In short: awesome. He was awesome.
And Lucy June stood in the middle of the room, holding onto one plastic toy, and watched him very critically. Lucy June who reaches for something contraband and typically at my first "UhOh" will straighten up, smile, and go somewhere else. Lucy June who watches her hands as she signs for "more" and carefully taps her little fingers together. Lucy June who has recently started nodding when I ask "night night?"
If I had Lucy June first, I would have thought I was a pretty kick ass parent. I would've been positively insufferable.
But I didn't have Lucy June first. I had Jake.
When Jake was a baby and a toddler, I didn't have a real sense of his uniqueness. People would ask about his personality, and I would say: "Baby personality??" I had no concept of what was Him Being a Baby vs. Him Being Him. Now that I've known him a few years and had a second baby, I've clued in.
And my kids are so different. From the very beginning they've been so different. I know he's a boy and she's a girl and their differences really fall on gendered sides of the fence, but still I find it so interesting.
Several of my friends have recommended Art Bennett's The Temperament God Gave Your Kids - these are of course Catholic friends, Protestants don't talk about temperaments - which explores the idea of responding to your children according to their personalities. This seems pretty intuitive, but also essential. My parents certainly seemed to adjust according to my and my siblings' tendencies growing up. For example, my little brothers had curfews, I never did. I actually broke a window trying to sneak back IN the house after my parents forgot I wasn't home and locked me out.
So this is the face off in Casa Rhodes with regard to blossoming, burgeoning behaviors.
Jake vs. Lucy June
Jake fought sleep as a baby. Boy he fought it. But once he was asleep you couldn't wake him up if you tried.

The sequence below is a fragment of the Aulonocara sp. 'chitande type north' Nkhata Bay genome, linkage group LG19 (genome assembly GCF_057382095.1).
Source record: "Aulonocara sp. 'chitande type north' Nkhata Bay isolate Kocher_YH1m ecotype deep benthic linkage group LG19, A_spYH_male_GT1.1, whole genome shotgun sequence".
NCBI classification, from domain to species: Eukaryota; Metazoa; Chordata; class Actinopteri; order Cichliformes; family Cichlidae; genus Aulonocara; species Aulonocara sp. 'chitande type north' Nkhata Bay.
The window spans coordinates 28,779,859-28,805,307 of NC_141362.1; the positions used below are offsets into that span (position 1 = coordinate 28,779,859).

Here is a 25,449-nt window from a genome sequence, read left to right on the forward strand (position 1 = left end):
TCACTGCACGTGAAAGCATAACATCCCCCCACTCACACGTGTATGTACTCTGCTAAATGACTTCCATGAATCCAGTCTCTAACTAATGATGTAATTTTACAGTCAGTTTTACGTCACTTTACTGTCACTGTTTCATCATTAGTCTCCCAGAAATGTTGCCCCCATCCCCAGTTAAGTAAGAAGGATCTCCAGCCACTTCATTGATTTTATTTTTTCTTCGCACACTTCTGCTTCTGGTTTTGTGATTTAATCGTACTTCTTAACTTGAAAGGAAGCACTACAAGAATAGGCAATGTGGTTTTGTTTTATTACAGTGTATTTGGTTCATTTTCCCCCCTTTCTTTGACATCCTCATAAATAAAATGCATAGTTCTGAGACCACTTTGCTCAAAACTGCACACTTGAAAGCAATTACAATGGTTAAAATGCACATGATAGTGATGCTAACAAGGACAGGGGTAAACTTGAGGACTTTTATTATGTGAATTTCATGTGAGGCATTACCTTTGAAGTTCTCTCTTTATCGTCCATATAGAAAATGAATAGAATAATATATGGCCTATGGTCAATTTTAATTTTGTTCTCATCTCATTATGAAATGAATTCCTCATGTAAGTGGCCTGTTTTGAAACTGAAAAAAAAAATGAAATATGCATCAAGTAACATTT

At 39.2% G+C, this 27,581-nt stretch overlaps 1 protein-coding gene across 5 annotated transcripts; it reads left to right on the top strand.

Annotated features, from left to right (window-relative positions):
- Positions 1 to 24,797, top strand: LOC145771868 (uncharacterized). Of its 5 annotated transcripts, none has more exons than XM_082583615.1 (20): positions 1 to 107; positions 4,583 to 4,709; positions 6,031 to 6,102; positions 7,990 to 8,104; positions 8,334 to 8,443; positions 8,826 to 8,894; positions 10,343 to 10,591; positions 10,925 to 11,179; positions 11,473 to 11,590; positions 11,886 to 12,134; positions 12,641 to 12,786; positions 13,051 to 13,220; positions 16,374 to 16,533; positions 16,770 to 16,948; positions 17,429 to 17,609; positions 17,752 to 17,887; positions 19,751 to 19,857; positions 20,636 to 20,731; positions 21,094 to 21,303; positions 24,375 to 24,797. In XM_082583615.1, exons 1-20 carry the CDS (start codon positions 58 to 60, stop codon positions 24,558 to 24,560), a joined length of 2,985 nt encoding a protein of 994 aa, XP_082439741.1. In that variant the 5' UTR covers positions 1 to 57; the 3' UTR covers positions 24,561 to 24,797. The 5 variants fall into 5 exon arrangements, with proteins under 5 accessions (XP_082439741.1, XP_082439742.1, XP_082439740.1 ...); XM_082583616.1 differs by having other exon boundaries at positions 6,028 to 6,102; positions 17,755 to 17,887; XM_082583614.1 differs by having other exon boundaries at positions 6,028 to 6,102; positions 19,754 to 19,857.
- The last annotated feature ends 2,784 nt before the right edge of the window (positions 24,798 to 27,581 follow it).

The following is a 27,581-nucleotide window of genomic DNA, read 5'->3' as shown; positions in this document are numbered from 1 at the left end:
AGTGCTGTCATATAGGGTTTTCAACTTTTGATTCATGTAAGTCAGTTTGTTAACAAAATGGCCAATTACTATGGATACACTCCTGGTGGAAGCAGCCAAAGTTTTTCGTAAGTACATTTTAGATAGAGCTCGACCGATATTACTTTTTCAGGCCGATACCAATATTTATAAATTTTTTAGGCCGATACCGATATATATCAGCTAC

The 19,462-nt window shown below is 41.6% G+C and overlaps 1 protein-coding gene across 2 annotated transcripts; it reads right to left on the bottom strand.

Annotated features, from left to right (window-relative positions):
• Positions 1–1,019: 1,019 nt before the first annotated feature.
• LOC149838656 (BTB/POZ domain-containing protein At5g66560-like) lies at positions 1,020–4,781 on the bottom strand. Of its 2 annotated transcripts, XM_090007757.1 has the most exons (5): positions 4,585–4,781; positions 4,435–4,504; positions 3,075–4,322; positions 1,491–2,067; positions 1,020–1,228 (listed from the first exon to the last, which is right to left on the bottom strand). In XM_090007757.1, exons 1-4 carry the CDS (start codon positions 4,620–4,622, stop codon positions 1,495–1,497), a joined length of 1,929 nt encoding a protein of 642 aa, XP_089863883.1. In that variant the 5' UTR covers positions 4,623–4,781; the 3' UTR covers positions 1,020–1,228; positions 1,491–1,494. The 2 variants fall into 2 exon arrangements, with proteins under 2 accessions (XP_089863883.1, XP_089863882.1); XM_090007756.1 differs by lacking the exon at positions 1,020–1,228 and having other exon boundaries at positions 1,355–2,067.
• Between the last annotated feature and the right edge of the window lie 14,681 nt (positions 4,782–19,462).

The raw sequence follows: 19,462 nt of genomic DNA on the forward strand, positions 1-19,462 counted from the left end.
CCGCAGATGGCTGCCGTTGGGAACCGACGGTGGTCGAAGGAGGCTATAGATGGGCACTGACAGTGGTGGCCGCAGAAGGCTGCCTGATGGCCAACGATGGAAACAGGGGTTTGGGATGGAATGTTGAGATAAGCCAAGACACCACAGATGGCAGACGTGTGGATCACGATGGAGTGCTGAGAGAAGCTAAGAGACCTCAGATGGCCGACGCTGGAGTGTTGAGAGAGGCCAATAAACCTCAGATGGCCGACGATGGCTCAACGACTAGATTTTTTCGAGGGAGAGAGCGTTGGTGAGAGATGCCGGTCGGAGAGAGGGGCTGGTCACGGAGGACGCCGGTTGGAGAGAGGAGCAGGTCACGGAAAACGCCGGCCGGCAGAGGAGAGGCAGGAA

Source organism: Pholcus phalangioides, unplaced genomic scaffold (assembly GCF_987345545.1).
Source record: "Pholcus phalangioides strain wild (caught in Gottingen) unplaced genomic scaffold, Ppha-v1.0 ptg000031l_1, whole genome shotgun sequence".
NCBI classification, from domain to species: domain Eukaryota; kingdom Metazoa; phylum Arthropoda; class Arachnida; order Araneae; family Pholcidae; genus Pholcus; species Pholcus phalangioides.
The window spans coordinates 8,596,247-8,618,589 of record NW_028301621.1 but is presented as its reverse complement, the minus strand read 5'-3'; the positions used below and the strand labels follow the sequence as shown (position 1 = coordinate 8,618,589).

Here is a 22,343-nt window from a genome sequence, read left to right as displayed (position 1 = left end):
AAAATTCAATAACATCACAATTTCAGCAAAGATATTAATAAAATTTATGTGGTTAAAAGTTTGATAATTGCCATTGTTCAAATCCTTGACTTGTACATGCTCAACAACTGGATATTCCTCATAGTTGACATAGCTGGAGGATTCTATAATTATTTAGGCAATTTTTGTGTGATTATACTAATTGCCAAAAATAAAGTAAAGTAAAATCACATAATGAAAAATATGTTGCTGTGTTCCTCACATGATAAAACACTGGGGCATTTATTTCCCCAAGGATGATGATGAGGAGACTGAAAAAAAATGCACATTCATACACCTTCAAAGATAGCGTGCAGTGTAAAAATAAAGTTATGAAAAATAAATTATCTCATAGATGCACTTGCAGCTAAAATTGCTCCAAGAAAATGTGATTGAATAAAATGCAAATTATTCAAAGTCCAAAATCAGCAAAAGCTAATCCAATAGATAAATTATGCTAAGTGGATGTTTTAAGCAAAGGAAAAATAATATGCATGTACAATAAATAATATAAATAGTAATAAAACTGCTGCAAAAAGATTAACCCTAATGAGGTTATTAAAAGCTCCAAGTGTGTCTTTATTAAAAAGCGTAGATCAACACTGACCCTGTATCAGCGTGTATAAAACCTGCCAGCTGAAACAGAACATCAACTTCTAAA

Lucy June learned to sleep much more easily. She was a baby you could swaddle and look away and she would be asleep. But man was she light: she would wake up if I was typing in the next room.
When Jake was little he just went: he would take off and never look back. I once tested how far he would walk away from me. He walked for a quarter mile along the beach before I caught up with him. He hadn't looked for me once.
Lucy June has this invisible tether. She always knows where I am. When we're in public, I can set her down and let her wander because she will always stay where she can see me.
Jake fell off the bed probably eight times. (I thought this was my fault until:)
Lucy June fell off once.
Lucy June fills the bins back up.
Lucy June would always rather be eating.
Lucy June will survey her food and, with eyebrows raised and chin tilted up, will carefully pick out that one exact bit.
Lucy June has already grasped the concept of hiding things from me. She tried to sneak away with more ornaments off the Christmas tree than I could count.
Jake and I will play the nice little game of mistake/consequence/meltdown/timeout, and as soon as timeout is over he will skip away unfazed to the next moment's play. Jake's never held a grudge. And he's literally never grumpy.
Lucy June will trip on her socks and look around for who to blame. Her poutface is positively masterful.
Lucy June is a kisser and a cuddler.
When Jake was around her age, he snuggled with me approximately once. And that's how I figured out he had Roseola.
And that's all she wrote. Top of the Sunday to you, my friends!